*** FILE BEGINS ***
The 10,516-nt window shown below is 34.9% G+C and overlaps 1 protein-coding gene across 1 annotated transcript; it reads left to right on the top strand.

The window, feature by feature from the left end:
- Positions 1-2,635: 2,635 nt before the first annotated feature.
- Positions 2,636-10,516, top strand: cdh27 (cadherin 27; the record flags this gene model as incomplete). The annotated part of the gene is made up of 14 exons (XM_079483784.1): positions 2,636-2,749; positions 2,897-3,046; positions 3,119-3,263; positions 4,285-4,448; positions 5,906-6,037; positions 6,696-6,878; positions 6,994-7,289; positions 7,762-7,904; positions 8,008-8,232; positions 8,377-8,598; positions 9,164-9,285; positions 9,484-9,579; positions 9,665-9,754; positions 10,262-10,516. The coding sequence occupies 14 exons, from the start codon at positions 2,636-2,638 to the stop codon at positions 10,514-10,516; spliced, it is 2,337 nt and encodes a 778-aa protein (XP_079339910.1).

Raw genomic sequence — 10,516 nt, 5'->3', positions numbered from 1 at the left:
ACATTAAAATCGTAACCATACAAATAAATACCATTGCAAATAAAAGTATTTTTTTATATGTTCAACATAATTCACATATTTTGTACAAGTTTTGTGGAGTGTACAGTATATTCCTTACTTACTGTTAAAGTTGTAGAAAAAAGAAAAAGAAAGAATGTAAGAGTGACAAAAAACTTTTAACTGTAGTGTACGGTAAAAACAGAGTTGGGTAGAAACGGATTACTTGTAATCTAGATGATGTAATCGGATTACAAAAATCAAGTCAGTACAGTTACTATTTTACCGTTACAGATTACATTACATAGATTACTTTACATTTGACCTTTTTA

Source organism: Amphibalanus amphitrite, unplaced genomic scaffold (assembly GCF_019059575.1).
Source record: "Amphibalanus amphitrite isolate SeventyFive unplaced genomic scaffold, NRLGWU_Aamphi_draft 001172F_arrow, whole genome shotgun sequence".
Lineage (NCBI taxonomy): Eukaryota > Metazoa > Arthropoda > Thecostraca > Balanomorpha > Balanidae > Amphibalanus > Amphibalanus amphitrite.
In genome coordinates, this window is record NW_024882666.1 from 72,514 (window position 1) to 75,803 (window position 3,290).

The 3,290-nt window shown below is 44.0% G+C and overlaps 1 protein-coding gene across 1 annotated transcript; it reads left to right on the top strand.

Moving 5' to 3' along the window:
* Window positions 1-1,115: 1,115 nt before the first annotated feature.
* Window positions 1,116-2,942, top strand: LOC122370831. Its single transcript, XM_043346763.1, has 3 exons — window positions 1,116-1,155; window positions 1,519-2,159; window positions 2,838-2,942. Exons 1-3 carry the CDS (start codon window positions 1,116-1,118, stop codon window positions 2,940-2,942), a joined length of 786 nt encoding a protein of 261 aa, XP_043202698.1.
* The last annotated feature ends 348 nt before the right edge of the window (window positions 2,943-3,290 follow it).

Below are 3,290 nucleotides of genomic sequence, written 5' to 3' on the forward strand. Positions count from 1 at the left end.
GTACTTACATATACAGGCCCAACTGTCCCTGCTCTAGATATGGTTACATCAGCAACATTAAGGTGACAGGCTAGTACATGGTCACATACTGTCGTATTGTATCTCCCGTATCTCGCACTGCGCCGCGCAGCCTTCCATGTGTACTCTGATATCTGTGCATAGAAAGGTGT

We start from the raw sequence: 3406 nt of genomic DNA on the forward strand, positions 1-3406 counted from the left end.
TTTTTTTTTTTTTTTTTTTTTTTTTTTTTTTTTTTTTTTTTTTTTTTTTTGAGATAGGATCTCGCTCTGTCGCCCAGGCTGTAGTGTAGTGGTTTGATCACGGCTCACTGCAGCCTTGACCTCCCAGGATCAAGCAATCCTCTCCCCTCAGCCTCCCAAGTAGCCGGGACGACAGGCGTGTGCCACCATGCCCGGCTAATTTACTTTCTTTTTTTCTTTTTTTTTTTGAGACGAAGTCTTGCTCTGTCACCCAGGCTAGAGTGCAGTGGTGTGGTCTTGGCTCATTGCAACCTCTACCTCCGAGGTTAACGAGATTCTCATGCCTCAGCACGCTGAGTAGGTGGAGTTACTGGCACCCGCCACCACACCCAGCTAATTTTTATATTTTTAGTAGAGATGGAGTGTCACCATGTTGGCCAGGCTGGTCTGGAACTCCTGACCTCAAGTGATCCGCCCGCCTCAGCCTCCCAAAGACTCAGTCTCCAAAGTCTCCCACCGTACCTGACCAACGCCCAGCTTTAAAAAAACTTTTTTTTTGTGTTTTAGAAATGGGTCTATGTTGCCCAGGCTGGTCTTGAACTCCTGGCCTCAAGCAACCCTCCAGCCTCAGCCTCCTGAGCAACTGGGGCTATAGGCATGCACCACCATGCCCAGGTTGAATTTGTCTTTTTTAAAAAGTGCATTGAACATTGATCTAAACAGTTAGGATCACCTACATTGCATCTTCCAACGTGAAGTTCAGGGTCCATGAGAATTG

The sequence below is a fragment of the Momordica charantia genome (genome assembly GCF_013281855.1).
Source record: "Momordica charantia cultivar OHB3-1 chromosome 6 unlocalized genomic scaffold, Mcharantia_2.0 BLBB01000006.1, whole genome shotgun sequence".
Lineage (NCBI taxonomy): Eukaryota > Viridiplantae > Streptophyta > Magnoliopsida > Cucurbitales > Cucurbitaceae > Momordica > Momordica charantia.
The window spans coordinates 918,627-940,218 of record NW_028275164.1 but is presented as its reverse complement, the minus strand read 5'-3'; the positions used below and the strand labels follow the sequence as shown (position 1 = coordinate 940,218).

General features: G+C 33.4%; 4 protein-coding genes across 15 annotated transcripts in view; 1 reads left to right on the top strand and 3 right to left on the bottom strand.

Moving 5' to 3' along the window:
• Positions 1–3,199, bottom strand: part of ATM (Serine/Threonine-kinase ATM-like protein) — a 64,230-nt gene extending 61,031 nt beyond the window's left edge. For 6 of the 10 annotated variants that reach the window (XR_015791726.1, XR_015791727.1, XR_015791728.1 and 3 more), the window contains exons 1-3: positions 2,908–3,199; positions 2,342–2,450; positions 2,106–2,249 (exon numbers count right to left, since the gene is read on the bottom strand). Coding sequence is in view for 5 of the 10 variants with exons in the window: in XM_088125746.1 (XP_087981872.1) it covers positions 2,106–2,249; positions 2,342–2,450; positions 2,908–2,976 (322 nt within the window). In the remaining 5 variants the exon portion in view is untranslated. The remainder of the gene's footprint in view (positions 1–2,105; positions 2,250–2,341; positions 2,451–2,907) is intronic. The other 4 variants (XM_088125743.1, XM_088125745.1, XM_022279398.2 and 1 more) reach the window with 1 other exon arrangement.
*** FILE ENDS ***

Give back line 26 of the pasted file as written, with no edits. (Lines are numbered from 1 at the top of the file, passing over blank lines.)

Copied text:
• Positions 1–3,199, bottom strand: part of ATM (Serine/Threonine-kinase ATM-like protein) — a 64,230-nt gene extending 61,031 nt beyond the window's left edge. For 6 of the 10 annotated variants that reach the window (XR_015791726.1, XR_015791727.1, XR_015791728.1 and 3 more), the window contains exons 1-3: positions 2,908–3,199; positions 2,342–2,450; positions 2,106–2,249 (exon numbers count right to left, since the gene is read on the bottom strand). Coding sequence is in view for 5 of the 10 variants with exons in the window: in XM_088125746.1 (XP_087981872.1) it covers positions 2,106–2,249; positions 2,342–2,450; positions 2,908–2,976 (322 nt within the window). In the remaining 5 variants the exon portion in view is untranslated. The remainder of the gene's footprint in view (positions 1–2,105; positions 2,250–2,341; positions 2,451–2,907) is intronic. The other 4 variants (XM_088125743.1, XM_088125745.1, XM_022279398.2 and 1 more) reach the window with 1 other exon arrangement.